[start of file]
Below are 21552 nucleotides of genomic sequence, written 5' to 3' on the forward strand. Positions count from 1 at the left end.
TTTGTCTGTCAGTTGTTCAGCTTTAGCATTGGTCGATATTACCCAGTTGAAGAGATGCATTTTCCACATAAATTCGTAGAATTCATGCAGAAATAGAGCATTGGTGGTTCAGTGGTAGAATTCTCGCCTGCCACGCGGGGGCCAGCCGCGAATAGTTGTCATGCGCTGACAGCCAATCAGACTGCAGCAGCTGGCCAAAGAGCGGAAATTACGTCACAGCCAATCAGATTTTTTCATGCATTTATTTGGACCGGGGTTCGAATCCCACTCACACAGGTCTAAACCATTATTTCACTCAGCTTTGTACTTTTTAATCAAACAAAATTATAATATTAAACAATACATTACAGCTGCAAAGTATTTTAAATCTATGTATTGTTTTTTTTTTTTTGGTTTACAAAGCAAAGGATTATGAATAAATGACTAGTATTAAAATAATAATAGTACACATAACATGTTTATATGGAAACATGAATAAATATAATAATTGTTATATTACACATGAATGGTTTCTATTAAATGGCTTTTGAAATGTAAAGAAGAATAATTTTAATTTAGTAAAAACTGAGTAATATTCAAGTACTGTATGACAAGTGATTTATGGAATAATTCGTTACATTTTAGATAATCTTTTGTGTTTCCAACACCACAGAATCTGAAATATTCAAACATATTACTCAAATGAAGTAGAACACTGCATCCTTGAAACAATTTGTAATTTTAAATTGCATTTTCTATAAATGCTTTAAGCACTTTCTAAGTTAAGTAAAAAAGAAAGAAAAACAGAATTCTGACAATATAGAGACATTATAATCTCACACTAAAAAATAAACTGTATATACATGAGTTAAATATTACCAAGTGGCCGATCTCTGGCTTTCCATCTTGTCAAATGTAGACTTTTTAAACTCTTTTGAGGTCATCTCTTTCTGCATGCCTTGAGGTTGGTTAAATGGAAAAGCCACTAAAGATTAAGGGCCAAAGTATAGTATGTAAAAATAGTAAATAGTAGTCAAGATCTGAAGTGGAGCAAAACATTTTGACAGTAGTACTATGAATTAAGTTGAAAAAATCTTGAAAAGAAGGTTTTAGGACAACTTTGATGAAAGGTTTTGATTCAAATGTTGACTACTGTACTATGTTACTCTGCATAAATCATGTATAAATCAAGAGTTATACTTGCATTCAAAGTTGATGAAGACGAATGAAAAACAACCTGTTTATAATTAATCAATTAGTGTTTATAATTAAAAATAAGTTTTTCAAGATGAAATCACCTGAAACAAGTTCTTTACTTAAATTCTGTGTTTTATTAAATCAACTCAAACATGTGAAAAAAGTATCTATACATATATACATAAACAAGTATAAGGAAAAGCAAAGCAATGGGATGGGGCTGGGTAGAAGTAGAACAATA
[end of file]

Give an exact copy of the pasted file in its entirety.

Below are 21552 nucleotides of genomic sequence, written 5' to 3' on the forward strand. Positions count from 1 at the left end.
TTTGTCTGTCAGTTGTTCAGCTTTAGCATTGGTCGATATTACCCAGTTGAAGAGATGCATTTTCCACATAAATTCGTAGAATTCATGCAGAAATAGAGCATTGGTGGTTCAGTGGTAGAATTCTCGCCTGCCACGCGGGGGCCAGCCGCGAATAGTTGTCATGCGCTGACAGCCAATCAGACTGCAGCAGCTGGCCAAAGAGCGGAAATTACGTCACAGCCAATCAGATTTTTTCATGCATTTATTTGGACCGGGGTTCGAATCCCACTCACACAGGTCTAAACCATTATTTCACTCAGCTTTGTACTTTTTAATCAAACAAAATTATAATATTAAACAATACATTACAGCTGCAAAGTATTTTAAATCTATGTATTGTTTTTTTTTTTTTGGTTTACAAAGCAAAGGATTATGAATAAATGACTAGTATTAAAATAATAATAGTACACATAACATGTTTATATGGAAACATGAATAAATATAATAATTGTTATATTACACATGAATGGTTTCTATTAAATGGCTTTTGAAATGTAAAGAAGAATAATTTTAATTTAGTAAAAACTGAGTAATATTCAAGTACTGTATGACAAGTGATTTATGGAATAATTCGTTACATTTTAGATAATCTTTTGTGTTTCCAACACCACAGAATCTGAAATATTCAAACATATTACTCAAATGAAGTAGAACACTGCATCCTTGAAACAATTTGTAATTTTAAATTGCATTTTCTATAAATGCTTTAAGCACTTTCTAAGTTAAGTAAAAAAGAAAGAAAAACAGAATTCTGACAATATAGAGACATTATAATCTCACACTAAAAAATAAACTGTATATACATGAGTTAAATATTACCAAGTGGCCGATCTCTGGCTTTCCATCTTGTCAAATGTAGACTTTTTAAACTCTTTTGAGGTCATCTCTTTCTGCATGCCTTGAGGTTGGTTAAATGGAAAAGCCACTAAAGATTAAGGGCCAAAGTATAGTATGTAAAAATAGTAAATAGTAGTCAAGATCTGAAGTGGAGCAAAACATTTTGACAGTAGTACTATGAATTAAGTTGAAAAAATCTTGAAAAGAAGGTTTTAGGACAACTTTGATGAAAGGTTTTGATTCAAATGTTGACTACTGTACTATGTTACTCTGCATAAATCATGTATAAATCAAGAGTTATACTTGCATTCAAAGTTGATGAAGACGAATGAAAAACAACCTGTTTATAATTAATCAATTAGTGTTTATAATTAAAAATAAGTTTTTCAAGATGAAATCACCTGAAACAAGTTCTTTACTTAAATTCTGTGTTTTATTAAATCAACTCAAACATGTGAAAAAAGTATCTATACATATATACATAAACAAGTATAAGGAAAAGCAAAGCAATGGGATGGGGCTGGGTAGAAGTAGAACAATA